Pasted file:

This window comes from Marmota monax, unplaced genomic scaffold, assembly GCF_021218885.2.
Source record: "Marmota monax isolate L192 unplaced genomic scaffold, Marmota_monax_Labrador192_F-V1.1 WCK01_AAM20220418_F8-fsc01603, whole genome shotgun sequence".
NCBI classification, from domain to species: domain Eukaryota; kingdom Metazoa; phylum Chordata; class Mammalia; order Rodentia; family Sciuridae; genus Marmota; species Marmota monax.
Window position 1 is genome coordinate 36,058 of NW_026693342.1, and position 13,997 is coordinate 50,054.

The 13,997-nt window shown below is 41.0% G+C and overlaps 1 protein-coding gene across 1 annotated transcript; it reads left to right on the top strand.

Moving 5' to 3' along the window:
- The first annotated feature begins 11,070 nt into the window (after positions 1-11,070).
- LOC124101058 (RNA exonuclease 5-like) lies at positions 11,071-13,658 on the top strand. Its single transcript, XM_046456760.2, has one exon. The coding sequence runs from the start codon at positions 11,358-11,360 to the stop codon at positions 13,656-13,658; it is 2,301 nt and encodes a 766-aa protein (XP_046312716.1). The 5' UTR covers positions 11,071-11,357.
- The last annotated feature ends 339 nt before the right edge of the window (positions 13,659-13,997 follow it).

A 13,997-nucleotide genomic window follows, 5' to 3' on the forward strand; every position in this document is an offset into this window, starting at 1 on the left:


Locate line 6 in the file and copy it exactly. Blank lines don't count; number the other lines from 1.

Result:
Moving 5' to 3' along the window: